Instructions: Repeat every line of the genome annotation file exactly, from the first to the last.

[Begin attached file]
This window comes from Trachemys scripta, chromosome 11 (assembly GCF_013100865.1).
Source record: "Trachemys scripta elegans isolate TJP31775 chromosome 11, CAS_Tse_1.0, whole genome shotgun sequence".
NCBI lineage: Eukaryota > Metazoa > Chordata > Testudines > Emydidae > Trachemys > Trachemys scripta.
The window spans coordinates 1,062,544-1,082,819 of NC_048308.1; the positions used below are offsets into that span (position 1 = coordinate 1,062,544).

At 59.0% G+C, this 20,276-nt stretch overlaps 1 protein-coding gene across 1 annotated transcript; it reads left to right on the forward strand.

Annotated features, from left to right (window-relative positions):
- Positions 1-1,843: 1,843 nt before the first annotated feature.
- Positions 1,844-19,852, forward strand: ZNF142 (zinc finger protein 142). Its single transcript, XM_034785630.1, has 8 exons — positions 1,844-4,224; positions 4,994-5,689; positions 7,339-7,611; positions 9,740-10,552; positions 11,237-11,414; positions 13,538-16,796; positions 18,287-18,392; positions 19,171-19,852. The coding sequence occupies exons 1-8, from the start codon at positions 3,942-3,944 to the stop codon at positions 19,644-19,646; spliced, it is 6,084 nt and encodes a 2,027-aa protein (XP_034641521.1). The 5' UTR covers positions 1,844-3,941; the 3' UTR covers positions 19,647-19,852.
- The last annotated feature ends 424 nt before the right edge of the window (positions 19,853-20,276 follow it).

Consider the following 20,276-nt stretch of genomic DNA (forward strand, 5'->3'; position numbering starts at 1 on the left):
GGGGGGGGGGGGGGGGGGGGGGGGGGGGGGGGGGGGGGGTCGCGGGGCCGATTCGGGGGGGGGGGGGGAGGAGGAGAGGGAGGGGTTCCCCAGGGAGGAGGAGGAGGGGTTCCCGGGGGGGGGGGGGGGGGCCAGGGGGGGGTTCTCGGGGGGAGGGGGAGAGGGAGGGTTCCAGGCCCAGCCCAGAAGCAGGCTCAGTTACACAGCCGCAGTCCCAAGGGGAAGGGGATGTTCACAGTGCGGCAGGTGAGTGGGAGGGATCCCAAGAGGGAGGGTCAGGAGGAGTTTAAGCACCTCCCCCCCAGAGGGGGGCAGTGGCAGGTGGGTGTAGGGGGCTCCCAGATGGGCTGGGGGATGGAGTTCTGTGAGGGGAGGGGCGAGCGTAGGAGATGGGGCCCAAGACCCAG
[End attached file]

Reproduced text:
This window comes from Trachemys scripta, chromosome 11 (assembly GCF_013100865.1).
Source record: "Trachemys scripta elegans isolate TJP31775 chromosome 11, CAS_Tse_1.0, whole genome shotgun sequence".
NCBI lineage: Eukaryota > Metazoa > Chordata > Testudines > Emydidae > Trachemys > Trachemys scripta.
The window spans coordinates 1,062,544-1,082,819 of NC_048308.1; the positions used below are offsets into that span (position 1 = coordinate 1,062,544).

At 59.0% G+C, this 20,276-nt stretch overlaps 1 protein-coding gene across 1 annotated transcript; it reads left to right on the forward strand.

Annotated features, from left to right (window-relative positions):
- Positions 1-1,843: 1,843 nt before the first annotated feature.
- Positions 1,844-19,852, forward strand: ZNF142 (zinc finger protein 142). Its single transcript, XM_034785630.1, has 8 exons — positions 1,844-4,224; positions 4,994-5,689; positions 7,339-7,611; positions 9,740-10,552; positions 11,237-11,414; positions 13,538-16,796; positions 18,287-18,392; positions 19,171-19,852. The coding sequence occupies exons 1-8, from the start codon at positions 3,942-3,944 to the stop codon at positions 19,644-19,646; spliced, it is 6,084 nt and encodes a 2,027-aa protein (XP_034641521.1). The 5' UTR covers positions 1,844-3,941; the 3' UTR covers positions 19,647-19,852.
- The last annotated feature ends 424 nt before the right edge of the window (positions 19,853-20,276 follow it).

Consider the following 20,276-nt stretch of genomic DNA (forward strand, 5'->3'; position numbering starts at 1 on the left):
GGGGGGGGGGGGGGGGGGGGGGGGGGGGGGGGGGGGGGGTCGCGGGGCCGATTCGGGGGGGGGGGGGGAGGAGGAGAGGGAGGGGTTCCCCAGGGAGGAGGAGGAGGGGTTCCCGGGGGGGGGGGGGGGGGCCAGGGGGGGGTTCTCGGGGGGAGGGGGAGAGGGAGGGTTCCAGGCCCAGCCCAGAAGCAGGCTCAGTTACACAGCCGCAGTCCCAAGGGGAAGGGGATGTTCACAGTGCGGCAGGTGAGTGGGAGGGATCCCAAGAGGGAGGGTCAGGAGGAGTTTAAGCACCTCCCCCCCAGAGGGGGGCAGTGGCAGGTGGGTGTAGGGGGCTCCCAGATGGGCTGGGGGATGGAGTTCTGTGAGGGGAGGGGCGAGCGTAGGAGATGGGGCCCAAGACCCAG